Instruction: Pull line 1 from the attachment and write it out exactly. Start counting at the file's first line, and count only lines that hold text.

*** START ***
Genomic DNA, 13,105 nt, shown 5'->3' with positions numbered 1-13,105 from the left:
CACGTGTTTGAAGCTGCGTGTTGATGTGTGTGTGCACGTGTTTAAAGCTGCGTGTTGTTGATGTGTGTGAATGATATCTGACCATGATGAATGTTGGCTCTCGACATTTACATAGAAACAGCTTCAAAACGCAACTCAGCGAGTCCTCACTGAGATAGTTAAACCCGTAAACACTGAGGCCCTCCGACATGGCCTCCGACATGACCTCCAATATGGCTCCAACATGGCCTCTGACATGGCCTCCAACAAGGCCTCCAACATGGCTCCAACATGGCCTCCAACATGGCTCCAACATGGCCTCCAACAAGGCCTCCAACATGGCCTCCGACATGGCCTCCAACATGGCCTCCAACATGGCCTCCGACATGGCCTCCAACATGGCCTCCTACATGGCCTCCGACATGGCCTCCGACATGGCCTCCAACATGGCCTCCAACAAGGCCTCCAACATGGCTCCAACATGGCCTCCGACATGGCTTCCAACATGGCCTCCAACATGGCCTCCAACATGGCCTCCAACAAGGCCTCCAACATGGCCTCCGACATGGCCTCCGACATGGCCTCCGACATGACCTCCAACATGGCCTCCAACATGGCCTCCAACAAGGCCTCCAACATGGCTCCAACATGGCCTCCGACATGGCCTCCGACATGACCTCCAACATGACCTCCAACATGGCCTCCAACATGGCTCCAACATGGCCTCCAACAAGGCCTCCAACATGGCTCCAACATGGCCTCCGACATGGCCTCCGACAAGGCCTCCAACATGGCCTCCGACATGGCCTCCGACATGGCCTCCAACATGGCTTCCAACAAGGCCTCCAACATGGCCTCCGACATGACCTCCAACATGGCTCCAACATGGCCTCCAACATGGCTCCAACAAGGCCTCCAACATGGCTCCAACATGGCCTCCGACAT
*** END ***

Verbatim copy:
Genomic DNA, 13,105 nt, shown 5'->3' with positions numbered 1-13,105 from the left: